Steaming in London at White Mischief's Ghost in the Machine. << Prev Next >>
Special UK Correspondent L.C. Longo takes us to London for the premiere Halloween steampunk event, ...
By StaffWriter on Nov 29 2011 Category:Events
All images courtesy of LC Longo.
Halloween night, of all weekends in your calendar, is undoubtedly the one with the most entertainment options. Every year London’s steampunk community is faced with scores of wonderful events all aimed at the rising numbers of individuals interested in ‘dressing up’ themed parties. A forerunner in the world of subculture entertainment is White Mischief, an assortment of entertainers and artists who regularly host events throughout the UK. Originally conceived in 2007 by the tribal pop band Tough Love, White Mischief has grown in leaps and bounds, hosting events at a variety of locations from a Georgian mansion, to the former art deco cinema Scala, to the 30,000 strong festival Bestival. Organized by Mr. Tobias Fauntleroy Slater, unique performances are the name of the game and White Mischief sports a killer line up. This year, on October 29th White Mischief's The Ghost in the Machine event, played host to Abney Park, who were on a mini UK tour; the hard hitting anachro-steampunk band The Men That Will Not be Blamed for Nothing; Nine-piece brass insanity from the Hackney Colliery Band; as well as vaudevillian greats The Boy With Tape on His Face, Lili La Scala, The Covent Garden Chainsaw Juggler, aerial performer Jackie Le and many more. And if that wasn’t enough, White Mischief’s innovative approach to audience participation means even waiting in line at the bar turned into a performance. The Girl in the Jar aka Miss Amelie Soleil, along with stilt walker Miss Bliss, The Blue Lady from Tricity Vogue and the ‘Psychedelic Kidnap Experience’ from Hernandez, not to mention the other weird and wonderful artists, keep you company throughout your night, creating a feeling of total immersion. Fancy a bit of primp and pamper? Why not get your hair styled by Hairy Poppins, or your silhouette drawn by 18th century physiognomist Johann Casper Lavater? Steampunk satirical cartoonist Doctor Geoff was even at hand for a quick sketch or two. Finish it all off with some amazing DJ’s and the ever popular, pith helmet totting Professor Elemental as your all night MC, and there was no question where I was spending my extra long Halloween.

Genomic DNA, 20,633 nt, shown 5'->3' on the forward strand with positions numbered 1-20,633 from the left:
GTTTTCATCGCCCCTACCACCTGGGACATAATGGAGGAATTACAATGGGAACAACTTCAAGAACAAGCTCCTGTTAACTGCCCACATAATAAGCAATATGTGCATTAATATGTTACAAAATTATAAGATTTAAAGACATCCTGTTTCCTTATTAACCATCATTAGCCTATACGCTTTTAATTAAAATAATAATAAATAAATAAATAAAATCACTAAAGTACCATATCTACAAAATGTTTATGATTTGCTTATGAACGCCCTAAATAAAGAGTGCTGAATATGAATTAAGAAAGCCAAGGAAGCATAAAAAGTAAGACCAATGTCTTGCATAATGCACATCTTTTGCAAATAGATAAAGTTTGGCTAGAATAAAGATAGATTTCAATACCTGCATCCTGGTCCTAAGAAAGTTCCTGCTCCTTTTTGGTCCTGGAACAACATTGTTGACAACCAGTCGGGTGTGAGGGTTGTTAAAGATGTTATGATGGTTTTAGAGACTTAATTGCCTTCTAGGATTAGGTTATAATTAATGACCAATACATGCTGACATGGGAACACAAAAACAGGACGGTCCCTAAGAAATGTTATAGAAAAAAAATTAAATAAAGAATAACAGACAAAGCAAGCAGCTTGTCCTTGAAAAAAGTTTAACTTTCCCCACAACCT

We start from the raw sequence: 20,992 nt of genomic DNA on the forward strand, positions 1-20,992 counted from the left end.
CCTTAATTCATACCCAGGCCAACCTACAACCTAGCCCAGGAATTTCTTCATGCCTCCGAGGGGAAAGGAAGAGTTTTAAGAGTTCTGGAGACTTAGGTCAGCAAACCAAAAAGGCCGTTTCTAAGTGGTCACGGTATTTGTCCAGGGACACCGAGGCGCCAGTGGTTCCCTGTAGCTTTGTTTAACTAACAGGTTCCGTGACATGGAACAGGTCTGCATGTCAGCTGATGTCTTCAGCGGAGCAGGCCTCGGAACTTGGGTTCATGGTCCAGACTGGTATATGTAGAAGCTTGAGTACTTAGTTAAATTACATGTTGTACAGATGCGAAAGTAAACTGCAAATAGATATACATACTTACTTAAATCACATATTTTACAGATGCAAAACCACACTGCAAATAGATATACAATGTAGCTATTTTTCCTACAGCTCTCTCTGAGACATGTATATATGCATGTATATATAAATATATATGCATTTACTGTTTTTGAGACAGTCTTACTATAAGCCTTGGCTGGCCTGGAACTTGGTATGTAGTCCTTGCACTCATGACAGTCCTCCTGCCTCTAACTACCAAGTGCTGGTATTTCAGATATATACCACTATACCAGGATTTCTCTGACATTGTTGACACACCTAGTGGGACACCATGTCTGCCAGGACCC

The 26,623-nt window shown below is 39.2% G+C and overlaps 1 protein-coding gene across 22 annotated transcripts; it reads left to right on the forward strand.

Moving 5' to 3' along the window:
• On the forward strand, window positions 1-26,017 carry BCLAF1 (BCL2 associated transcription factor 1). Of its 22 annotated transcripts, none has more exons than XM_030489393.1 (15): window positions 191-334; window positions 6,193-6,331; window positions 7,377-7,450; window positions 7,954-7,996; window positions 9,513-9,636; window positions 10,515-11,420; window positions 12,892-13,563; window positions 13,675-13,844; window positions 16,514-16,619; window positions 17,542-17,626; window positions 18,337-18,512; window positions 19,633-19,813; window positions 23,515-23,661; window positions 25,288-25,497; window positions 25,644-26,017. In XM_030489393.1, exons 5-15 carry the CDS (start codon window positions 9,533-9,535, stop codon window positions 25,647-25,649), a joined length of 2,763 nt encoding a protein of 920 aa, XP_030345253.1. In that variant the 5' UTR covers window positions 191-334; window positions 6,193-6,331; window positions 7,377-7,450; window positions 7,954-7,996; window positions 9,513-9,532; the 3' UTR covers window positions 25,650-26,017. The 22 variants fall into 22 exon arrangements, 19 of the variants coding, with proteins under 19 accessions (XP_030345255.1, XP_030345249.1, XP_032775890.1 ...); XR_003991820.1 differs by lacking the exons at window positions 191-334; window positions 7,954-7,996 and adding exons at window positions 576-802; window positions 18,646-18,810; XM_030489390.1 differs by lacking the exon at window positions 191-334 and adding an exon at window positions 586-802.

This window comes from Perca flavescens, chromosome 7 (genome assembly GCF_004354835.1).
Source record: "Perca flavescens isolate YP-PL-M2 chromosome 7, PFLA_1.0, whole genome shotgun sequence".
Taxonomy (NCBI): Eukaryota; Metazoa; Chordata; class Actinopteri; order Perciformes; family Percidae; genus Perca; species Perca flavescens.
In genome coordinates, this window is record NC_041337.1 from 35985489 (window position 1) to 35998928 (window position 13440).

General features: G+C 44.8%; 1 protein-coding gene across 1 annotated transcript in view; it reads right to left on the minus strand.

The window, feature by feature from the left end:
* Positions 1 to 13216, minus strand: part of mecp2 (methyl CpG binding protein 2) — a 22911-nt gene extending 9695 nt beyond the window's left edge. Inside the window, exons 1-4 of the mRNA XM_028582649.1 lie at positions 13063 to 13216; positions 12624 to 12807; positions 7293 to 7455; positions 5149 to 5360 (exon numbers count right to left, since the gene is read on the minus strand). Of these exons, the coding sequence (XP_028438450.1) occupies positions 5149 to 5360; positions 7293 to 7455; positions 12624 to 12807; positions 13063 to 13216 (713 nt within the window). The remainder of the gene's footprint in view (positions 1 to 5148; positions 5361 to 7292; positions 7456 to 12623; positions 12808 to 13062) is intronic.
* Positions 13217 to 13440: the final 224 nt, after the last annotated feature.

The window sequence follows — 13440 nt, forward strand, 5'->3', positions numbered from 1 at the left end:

That’s right, with an extra hour, thanks to the clocks going back, it was easy to forget just how many hours I spent parading around the beautiful venue at Scala. The theme of the night was echoed in the ‘chain and cog’ décor of the beautiful marble staircase, lovingly decorated with cog carved pumpkins and cobwebs along the landings. Performers set up their individual acts in marble alcoves, leaving just enough room for passing traffic and group photo ops. I was quickly taken aback with the level of attention to detail in some of the costumes passing me by. Similar to any large convention, the gloves had come off, with everyone dressed to impress. While dressing up is not mandatory for a White Mischief event, it is strongly encouraged with individuals often planning a year in advance for events.
I procured a VIP ticket for the evening, giving me access to an above stage gallery and private bar, along with some welcome air conditioning, though I did chose to spend most of my night on the ground among the rest of the masses. Opening up with Sister Darling, (a sax and trumpet band), Professor Elemental brought the crowd to a boil with some of his own brand of hip hop, and set the stage for The Men That Will Not be Blamed for Nothing, who once again turned it up to eleven. Dancing, with fists pounding the air, their punk homage to some of histories greats saw me with bruises the next morning and happy memories of a very ‘greasy’ steampunk lady joining me in a jig. After my corseted flailing in the main stage room I shifted my attention to the bar for a double gin and tonic. Of all the things that could be said about the bar at Scala, the word ‘cheap’ would not be one of them, but that has to be expected for a London venue. So with pockets slightly lighter I began work on finding someone to buy my drinks for the rest of the night. I was in luck, as it just so happens Herr Döktor (Model maker Ian Crichton, creator of the Brass Goggles Ring) had managed to find himself some traveling German documentary film makers who were in the process of putting together a program about Steampunk in the UK. For a few brief words and some footage of me generally going about my business, my cup was full for the rest of the night.